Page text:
Date: 1927
Creator: Brode, R. B.; Randolph, D. W. & Silsbee, F. B.
Partner: UNT Libraries Government Documents Department

Simplified theory of the magneto

Description: From Summary: "This paper contains part of the results of ignition investigations being made for the National Advisory Committee for Aeronautics at the Bureau of Standards, and describes a type of circuit which has been found useful for representing the action of high-tension magneto. While this equivalent circuit is relatively simple, and consequently can be used as a basis for deriving definite mathematical formulas for induced voltages and similar quantities, it has been found experimentally to correspond quite closely in its performance with the highly complicated electrical circuits of an actual magneto. In the paper formulas are given for the voltage induced in the secondary under various conditions of operation, and a number of numerical examples are worked out showing the application of the equations to a variety of practical problems."
Date: 1923
Creator: Silsbee, F. B.
Partner: UNT Libraries Government Documents Department

Causes of cracking of ignition cable

Description: From Summary: "The experiments described here show that the cracking at sharp bends, observed in the insulation of internal combustion engine high tension ignition wires after service, is due to a chemical attack upon the rubber by the ozone produced by the electric discharge that takes place at the surface of the cable. This cracking does not occur if the insulating material is not under tension, or if the cable is surrounded by some medium other than air. But it does occur even if the insulation is not subjected to electric stress, provided that the atmosphere near the cable contains ozone. The extent of this cracking varies greatly with the insulating material used. The cracking can be materially reduced by using braided cable and by avoiding sharp bends."
Date: February 1921
Creator: Dempsey, J. B. & Silsbee, F. B.
Partner: UNT Libraries Government Documents Department

Ignition delays of some nonaromatic fuels with low-freezing red fuming nitric acid in temperature range -40 to -105 degrees F

Description: From Summary: "With low-freezing red fuming nitric acid in a modified open-cup apparatus, ignition delays were determined in the temperature range -40 degrees to -105 degrees Fahrenheit for allylamine, disallylamine, mixed alkyl thiophosphites, ethylenimine, blends of each of these fuels with triethylamine, and blends of ehtylenimine with n-heptane. The data indicate that allylamine, mixed alkyl thiophosphites, and ehtylenimine can be blended with as much as 70 percent triethylamine and still ignite with average delays less than 30 milliseconds at -40 degrees Fahrenheit, and approximately 40 milliseconds at -76 degrees Fahrenheit (-60 degrees Celsius)."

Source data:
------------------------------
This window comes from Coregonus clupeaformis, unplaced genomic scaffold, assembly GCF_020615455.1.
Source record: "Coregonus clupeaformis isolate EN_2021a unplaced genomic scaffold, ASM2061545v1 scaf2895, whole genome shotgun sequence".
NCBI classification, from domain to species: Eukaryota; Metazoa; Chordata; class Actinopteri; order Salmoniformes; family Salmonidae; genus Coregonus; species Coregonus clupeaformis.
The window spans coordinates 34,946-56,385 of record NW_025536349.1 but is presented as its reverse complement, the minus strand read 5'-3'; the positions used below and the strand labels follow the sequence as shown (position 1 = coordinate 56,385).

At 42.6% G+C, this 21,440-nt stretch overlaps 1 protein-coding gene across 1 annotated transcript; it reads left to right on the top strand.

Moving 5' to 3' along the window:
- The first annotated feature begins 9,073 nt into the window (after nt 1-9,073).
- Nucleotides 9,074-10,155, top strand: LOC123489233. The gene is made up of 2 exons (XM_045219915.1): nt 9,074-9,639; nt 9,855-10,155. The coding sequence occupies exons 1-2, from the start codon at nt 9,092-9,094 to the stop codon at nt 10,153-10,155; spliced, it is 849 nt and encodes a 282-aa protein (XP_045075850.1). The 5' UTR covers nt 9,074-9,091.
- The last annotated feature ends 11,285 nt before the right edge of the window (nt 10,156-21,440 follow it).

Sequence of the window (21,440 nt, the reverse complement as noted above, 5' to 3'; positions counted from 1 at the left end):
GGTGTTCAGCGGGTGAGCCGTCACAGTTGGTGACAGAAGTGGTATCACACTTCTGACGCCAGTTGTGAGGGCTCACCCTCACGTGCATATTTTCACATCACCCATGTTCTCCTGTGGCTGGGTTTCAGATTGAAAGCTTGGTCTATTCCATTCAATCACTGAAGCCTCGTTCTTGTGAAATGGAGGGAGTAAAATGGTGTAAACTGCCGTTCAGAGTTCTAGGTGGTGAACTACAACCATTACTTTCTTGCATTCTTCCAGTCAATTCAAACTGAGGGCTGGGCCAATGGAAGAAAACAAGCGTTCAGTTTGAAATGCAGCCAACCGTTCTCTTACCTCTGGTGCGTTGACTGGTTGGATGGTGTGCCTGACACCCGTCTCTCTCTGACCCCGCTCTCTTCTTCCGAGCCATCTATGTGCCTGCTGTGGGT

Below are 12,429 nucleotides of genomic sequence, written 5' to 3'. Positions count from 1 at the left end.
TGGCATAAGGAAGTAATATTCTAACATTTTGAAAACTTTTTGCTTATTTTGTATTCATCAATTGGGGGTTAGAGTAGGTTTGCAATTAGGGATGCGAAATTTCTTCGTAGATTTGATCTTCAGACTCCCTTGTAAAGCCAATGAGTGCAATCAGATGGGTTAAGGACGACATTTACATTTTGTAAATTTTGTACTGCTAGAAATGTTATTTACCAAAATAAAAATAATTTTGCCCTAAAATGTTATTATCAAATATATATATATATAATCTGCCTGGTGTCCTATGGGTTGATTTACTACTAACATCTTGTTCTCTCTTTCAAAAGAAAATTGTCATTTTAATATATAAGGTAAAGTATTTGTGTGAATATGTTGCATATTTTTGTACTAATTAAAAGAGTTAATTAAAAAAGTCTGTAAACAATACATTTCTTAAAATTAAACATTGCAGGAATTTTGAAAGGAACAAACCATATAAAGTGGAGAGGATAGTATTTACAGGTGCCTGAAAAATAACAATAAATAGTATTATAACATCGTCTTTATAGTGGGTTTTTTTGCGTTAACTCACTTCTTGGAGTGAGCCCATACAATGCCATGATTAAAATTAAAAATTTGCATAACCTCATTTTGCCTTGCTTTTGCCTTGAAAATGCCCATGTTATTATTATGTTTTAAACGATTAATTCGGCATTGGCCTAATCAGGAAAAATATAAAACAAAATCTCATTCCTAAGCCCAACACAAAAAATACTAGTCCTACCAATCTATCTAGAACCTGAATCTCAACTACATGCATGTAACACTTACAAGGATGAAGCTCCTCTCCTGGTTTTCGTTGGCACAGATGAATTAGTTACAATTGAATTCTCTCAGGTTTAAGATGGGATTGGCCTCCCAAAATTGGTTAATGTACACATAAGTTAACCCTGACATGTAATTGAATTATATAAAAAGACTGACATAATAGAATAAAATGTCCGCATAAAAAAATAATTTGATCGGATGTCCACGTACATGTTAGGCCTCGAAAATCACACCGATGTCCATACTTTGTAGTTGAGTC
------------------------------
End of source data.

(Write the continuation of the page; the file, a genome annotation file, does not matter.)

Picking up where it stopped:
Date: January 19, 1953
Creator: Miller, Riley O.
Partner: UNT Libraries Government Documents Department

Relation Between Inflammables and Ignition Sources in Aircraft Environments

Description: From Summary: "A literature survey was conducted to determine the relation between aircraft ignition sources and inflammables. Available literature applicable to the problem of aircraft fire hazards is analyzed and discussed herein. Data pertaining to the effect of many variables on ignition temperatures, minimum ignition pressures, and minimum spark-ignition energies of inflammables, quenching distances of electrode configurations, and size of openings incapable of flame propagation are presented and discussed."
Date: December 1950
Creator: Scull, Wilfred E.
Partner: UNT Libraries Government Documents Department

Spark ignition of flowing gases 5: application of fuel-air-ratio and initial-temperature data to ignition theory

Description: Report presenting a study to show the effect of fuel-air ratio and initial temperature on spark-ignition energy and to apply the results to a previously developed theory of ignition. Results regarding initial-temperature effect and fuel-air-ratio effect are provided.
Date: November 1, 1955
Creator: Swett, Clyde C., Jr.
Partner: UNT Libraries Government Documents Department

Altitude-ignition limit of a turbojet engine using a condenser-discharge ignition system

Description: The altitude-ignition limits of a condenser-discharge ignition system installed on a turbojet engine were determined at a flight Mach number of 0.6 using 1.1-pound Reid vapor pressure fuel. Ignition was possible up to an altitude of 55,000 feet with 4.8 joules per spark and 6 sparks per second.
Date: October 23, 1951